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Covariance

Calculates the covariance of a given set of data
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Dependents

Info

Interface

C++

Covariance

 
template<class T> doublecovarianceintn
T*data
T*data1 )
The covariance of two random variables X_1 and X_2 with mean \overline{X_1} and \overline{X_2} respectively is defined as

The covariance of a random variable X with itself is simply the variance

Covariance captures a measure of the correlation of two variables.

Positive covariance indicates that as X_1 increases, so does X_2 . Negative covariance indicates X_1 decreases as X_2 increases and vice versa. Zero covariance can indicate that X_1 and X_2 are uncorrelated. Covariance is defined as:

In the example below the covariance of two random variables is calculated, yielding the result: <em> -1.64 </em>. These two variables are also displayed in the following graphs.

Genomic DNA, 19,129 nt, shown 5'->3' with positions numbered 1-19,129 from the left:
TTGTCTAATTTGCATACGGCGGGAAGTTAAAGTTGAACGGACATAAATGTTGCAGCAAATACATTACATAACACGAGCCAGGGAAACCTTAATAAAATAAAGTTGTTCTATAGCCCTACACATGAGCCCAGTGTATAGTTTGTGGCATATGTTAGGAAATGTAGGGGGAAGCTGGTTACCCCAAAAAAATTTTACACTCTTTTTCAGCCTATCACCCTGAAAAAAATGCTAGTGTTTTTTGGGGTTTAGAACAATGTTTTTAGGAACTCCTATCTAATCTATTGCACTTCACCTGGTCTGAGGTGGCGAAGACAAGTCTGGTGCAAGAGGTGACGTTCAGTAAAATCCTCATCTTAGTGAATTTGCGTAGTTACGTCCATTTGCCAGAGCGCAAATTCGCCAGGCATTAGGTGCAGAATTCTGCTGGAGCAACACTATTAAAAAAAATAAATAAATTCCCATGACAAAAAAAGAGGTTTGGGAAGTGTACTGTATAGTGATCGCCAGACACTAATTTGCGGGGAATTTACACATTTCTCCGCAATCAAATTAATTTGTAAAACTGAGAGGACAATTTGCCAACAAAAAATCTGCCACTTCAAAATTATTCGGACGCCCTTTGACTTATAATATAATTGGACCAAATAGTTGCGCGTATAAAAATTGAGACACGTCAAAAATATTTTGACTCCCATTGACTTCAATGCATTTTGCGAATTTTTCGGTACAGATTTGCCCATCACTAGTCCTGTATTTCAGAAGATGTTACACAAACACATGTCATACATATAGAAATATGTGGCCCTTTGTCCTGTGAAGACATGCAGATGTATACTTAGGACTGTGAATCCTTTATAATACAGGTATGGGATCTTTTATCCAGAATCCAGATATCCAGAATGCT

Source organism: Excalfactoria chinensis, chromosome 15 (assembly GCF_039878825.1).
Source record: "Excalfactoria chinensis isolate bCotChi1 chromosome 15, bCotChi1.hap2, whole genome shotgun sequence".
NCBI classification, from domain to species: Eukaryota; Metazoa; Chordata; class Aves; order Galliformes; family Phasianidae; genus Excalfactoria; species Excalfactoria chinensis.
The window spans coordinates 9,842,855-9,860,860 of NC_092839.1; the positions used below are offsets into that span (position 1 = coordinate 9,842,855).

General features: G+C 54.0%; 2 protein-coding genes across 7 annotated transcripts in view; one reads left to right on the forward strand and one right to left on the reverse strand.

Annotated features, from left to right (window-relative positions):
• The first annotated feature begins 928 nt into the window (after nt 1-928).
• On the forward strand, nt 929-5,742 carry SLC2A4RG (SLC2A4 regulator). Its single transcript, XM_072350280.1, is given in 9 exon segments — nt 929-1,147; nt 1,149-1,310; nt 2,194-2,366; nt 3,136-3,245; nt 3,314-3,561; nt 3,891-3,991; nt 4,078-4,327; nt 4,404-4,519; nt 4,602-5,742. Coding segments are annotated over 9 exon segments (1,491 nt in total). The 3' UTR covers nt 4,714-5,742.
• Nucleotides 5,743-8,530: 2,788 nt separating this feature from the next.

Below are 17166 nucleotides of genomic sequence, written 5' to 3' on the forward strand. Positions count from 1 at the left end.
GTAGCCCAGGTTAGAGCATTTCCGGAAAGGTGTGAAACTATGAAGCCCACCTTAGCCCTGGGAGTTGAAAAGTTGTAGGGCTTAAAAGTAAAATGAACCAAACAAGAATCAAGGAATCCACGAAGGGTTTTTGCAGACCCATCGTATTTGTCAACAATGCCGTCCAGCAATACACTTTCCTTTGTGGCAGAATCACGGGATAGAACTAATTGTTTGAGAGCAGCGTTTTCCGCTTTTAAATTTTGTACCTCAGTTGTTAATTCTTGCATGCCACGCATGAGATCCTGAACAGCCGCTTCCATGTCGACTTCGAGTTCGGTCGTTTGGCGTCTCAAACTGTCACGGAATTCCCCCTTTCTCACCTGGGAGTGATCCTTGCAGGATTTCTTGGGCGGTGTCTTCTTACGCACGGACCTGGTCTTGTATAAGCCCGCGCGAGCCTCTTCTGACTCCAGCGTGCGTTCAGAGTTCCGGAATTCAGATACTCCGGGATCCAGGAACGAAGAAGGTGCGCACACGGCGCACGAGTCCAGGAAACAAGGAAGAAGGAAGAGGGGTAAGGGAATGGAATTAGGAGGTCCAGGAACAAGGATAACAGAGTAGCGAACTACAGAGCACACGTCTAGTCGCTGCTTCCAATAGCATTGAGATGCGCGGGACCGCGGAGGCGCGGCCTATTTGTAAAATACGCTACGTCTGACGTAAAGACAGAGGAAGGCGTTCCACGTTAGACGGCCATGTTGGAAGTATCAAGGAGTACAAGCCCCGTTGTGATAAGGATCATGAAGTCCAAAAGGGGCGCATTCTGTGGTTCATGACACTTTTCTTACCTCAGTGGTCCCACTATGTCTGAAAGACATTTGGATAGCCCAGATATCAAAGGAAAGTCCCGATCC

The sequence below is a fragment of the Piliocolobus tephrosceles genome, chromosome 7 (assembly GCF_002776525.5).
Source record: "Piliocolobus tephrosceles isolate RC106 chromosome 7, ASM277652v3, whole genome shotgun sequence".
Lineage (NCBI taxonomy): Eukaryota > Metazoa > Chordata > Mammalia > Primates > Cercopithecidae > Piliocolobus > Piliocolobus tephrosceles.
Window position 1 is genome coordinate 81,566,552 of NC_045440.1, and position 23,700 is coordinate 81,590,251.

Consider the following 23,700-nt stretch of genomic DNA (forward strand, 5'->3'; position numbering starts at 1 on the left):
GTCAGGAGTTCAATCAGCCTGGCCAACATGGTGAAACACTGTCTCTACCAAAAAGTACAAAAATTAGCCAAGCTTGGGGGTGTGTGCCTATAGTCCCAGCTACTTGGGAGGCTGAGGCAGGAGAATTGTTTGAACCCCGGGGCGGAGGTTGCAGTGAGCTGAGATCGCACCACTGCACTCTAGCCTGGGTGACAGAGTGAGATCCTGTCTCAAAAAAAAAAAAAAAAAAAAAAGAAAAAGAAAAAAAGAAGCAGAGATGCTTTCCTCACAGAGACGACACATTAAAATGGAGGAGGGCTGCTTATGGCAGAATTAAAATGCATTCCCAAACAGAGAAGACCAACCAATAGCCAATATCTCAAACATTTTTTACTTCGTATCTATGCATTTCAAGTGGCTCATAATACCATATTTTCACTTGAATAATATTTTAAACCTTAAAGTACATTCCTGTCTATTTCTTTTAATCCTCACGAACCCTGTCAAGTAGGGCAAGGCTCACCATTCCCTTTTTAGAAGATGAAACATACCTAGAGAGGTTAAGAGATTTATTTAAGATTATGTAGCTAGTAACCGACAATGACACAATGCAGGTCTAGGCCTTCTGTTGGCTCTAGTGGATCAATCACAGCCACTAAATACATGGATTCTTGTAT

1/covariance-6-965.png
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Example 1

#include <codecogs/statistics/moments/covariance.h>
#include <iostream>
int main()
 {
  int x[5] = {2 , 4 , 8 , 9 , 3};
  int y[5] = {3 , 5 , 7 , 2 , 9};
  double cov = Stats::Moments::covariance<int>(5, x , y);
  std::cout << "The covariance of x and y is: " << cov << std::endl;
  return 0;
}
Output:
The covariance of x and y is: -1.64

Parameters

nthe size of the first array and of the second array
datathe actual population data given as the first array
data1the second array

Returns

the covariance of a given population

Authors

Anca Filibiu (August 2005)
Source Code

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